Correspondent's Choice

This was first published as part of Growth and jobs: reshaping the EU’s ‘Lisbon Strategy’ by on Tuesday 23rd June.

Besides the economic recession, EU officials have already identified a number of underlying challenges and opportunities that will shape the future Lisbon Agenda after 2010:

  • Globalisation: The rapid emergence of new economic powers implies a fundamental shift in the balance of power between industrialised nations and the developing world, according to the Commission. Countries such as China are now starting to move from low-tech, cheap manufacturing and assembly to high-tech products. The EU should enhance its relations with such players, EU officials believe.
  • The ICT revolution: Information and communication technologies such as the Internet and mobile phones are creating new opportunities for business. As the Internet knows no frontiers, SMEs in particular can now aspire to become global, the Commission believes.
  • Demographic change: As the baby-boomer generation begins to retire, the strain on public finances will grow heavier, as fewer people will be at work to support them.
  • Climate change and access to natural resources: Rising demand for natural resources from emerging economies could put some energy-intensive industries at risk and threaten vulnerable parts of the population. Food prices and the cost of raw materials are of particular concern.

According to Commission sources, a number of topics are likely to feature in the EU policy response. They include:

  • Opening up markets to unlock business potential;
  • Investing in knowledge (education, research and innovation ‘triangle’);
  • Investments in energy infrastructure, and;
  • Investing in human capital with skills training and a more flexible yet secure labour market (flexicurity).

Foreign policy and trade dimension

Among the new elements, the revised agenda is expected to give more emphasis to the foreign policy dimension. For example, co-operation on regulatory issues with other major economies such as the United States and China is seen as increasingly important to bring down non-tariff barriers and improve European companies’ access to world markets. Climate change and energy technologies are a good example of such possible areas of cooperation.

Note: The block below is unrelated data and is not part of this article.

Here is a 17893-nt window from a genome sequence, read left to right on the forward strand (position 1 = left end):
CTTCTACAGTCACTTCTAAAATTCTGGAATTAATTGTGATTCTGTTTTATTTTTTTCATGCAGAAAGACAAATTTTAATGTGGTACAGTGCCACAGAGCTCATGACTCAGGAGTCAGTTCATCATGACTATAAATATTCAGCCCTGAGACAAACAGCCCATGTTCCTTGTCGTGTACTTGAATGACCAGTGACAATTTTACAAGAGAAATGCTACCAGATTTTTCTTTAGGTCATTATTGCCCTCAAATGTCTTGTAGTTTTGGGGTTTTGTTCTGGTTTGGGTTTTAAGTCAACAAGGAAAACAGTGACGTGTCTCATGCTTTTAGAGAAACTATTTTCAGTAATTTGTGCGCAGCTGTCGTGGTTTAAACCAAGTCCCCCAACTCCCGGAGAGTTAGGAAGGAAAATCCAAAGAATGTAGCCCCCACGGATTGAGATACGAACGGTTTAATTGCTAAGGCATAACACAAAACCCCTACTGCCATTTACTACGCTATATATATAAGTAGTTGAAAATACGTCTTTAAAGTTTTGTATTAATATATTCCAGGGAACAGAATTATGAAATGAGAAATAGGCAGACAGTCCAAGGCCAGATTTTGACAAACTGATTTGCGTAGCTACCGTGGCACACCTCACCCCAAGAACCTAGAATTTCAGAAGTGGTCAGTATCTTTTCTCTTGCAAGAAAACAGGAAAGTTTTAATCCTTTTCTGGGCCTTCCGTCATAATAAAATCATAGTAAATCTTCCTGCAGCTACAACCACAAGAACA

Attempts to shape globalisation rather than giving in to external pressure will also form an important part of the new strategy. Here, the revised strategy will build on the ‘Global Europe’ initiative tabled in 2006 by then EU Trade Commissioner Peter Mandelson, which set out an external ‘competitiveness agenda’ featuring the following elements:

  • Completing the Doha round of WTO talks and bilateral free trade agreements;
  • A greater focus on China, with a “comprehensive new strategy”;
  • Co-operation on intellectual property rights with partners in Asia, Russia and Latin America;
  • A market access strategy to focus on non-tariff barriers in key sectors as well as ensuring European companies get better access to public procurement markets abroad, and;
  • Anti-dumping and other “trade defence instruments”.

On the international stage, the EU has already shown increasing leadership with the financial crisis, placing itself at the forefront of global initiatives to regulate financial markets and taking a leading role at the G20 summit in London.

But the bloc also showed its limits, as all the largest EU countries are jealous of keeping their seats in key international institutions such as the United Nations Security Council or the International Monetary Fund.

To read the full article, please click here.

EurActiv has also interviewed Gerard de Graaf, Head of Unit of the European Commission’s Lisbon Strategy’s “Strategic Objective Prosperity”.

If you would like to express an opinion on the subject, please use the comments box below.

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  1. I applaud EurActiv for your excellent coverage on the future of the Lisbon Agenda. Given your very useful format, i.e. the dossiers and links to articles and organisations, it’s a tremendous resource for information. Also, summaries like these are very valuable.

    And with regards to this post, it is time to focus on real policy issues again – such as the European Commission’s successor programme to i2010 – and stop quibbling about institutional arrangements and reform treaties. The upcoming Digital Europe initiative will be a key tool for member states to restore sustainable growth and create the jobs we so urgently need. The current crisis makes these kind of ambitious initiatives all of a sudden possible, and it deserves our collective attention and support. We owe it to the citizens of Eurpe, who rightly want Brussels to focus on issues that bring tangible benefits and restore prosperity.

    [WORDPRESS HASHCASH] The poster sent us ‘1055386704 which is not a hashcash value.

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